National Park Experience – Winter 2020 – National Parks Association of Queensland

National Park Experience – Winter 2020

Author: Colleen Thornton, Councillor, National Parks Association of Queensland (NPAQ)

A deep breath, a calming moment of peace, the crisp fresh feeling of clean air –

This is the experience that makes me fall in love with parks every time – the connection with peace, the lack of noise and the disappearance of anxiety or stress.

I met with Deb, Yvonne and Graeme in early 2019 with a hope that as the Secretary, Vice President and President, these important people would see a person with a useful skill set in marketing, authenticity and a willingness to join a great cause and give back. I had answers to all their questions rehearsed and ready, then when they asked, “what do National Parks mean to you?”, my rehearsed answer went out the door and the honesty came out.

National Parks, nature, the great outdoors, were so incredibly important to my mother and father. Dad, I found out had apprenticed in the Pechey Forestry in high school making the commute from Dalby in the 70s before finally deciding to pursue a career as a police officer. Mum was an avid girl guide in New Zealand who claimed to have learned survival skills from Sir Edmund (still unverified, she also had a “shark bite” that was suspiciously like a knee reconstruction). They met in central Queensland as the resident police officer and nurse albeit one in Birdsville, the other in Bedourie. In the ensuing years, along came their four children and around regional Queensland we moved.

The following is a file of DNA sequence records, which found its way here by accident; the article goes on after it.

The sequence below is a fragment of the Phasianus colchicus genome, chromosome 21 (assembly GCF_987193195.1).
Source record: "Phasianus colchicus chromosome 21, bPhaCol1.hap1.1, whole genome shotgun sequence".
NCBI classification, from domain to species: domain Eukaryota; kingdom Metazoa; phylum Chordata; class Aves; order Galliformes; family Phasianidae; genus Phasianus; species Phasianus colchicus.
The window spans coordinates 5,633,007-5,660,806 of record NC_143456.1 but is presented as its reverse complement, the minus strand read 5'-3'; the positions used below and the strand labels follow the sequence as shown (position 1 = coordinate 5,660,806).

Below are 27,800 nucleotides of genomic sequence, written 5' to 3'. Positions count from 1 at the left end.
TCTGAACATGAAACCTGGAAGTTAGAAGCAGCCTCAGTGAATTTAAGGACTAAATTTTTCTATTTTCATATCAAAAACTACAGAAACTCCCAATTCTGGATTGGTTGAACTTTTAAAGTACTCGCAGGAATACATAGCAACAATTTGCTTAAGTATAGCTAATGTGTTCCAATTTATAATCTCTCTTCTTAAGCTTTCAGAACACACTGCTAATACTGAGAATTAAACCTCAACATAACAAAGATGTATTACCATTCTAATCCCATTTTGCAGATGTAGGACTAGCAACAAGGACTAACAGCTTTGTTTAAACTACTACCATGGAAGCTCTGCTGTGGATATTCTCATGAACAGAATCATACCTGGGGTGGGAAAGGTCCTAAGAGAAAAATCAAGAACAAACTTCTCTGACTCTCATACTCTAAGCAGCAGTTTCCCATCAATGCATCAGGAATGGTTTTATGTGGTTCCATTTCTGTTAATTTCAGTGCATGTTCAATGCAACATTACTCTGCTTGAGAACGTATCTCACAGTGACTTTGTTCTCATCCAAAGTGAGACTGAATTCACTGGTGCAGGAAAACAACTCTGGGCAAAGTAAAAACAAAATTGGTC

Mum was a louder voice in the community, Dad her rock of support (even if she would lovingly yell “Tree Murderer” any time he so much as trimmed a branch on a tree). She was often advocating for rural health and protesting developments that disturb flora, fauna or the native peoples. The most memorable slogan that comes to mind is, “Keep your cottonpicking hands off Coopers Creek”, a unique alliance of scientists, graziers and environmentalists, protesting the large scale irrigation of the Coopers Creek flood plains in the mid 1990s. Mum wasn’t a scientist or grazier but she was fiercely protective and she understood that the great outdoors
needed protecting from profit. My sixyear-old mind kept hold of that slogan and strong conviction, even if I didn’t truly understand what irrigation was, I knew the animals and land wouldn’t be happy!

We eventually moved to Toowoomba, the garden city, where Mum would always point out when someone in the neighbourhood cut down another tree. Living outside was our routine, from gardening, to bushwalks and camping, boats and the open ocean, even nibbles with the neighbours under the giant poinciana. To walk in to our
family home, it was like a bomb had gone off, things everywhere, but boy was the garden always spectacular.

In 2014, they both passed away, a mere 10 days apart. Mum’s life in the sun saw her grow melanomas that metastasised to her brain and Dad had Non-Hodgkin’s lymphoma. To cope with my grief, I would go for early morning walks, weekend walks, I would go outside to my comfort zone and even attempt balcony gardening.

When the grief had passed and my life had settled into a solid career, the time was right to think about giving back and as fate would have it, NPAQ advertised a vacancy for a volunteer council member.

I volunteer as a council member with NPAQ because nature and the great outdoors are something that was important to my parents, it’s something that they taught me to see as important, cherish, connect with and seek to protect.

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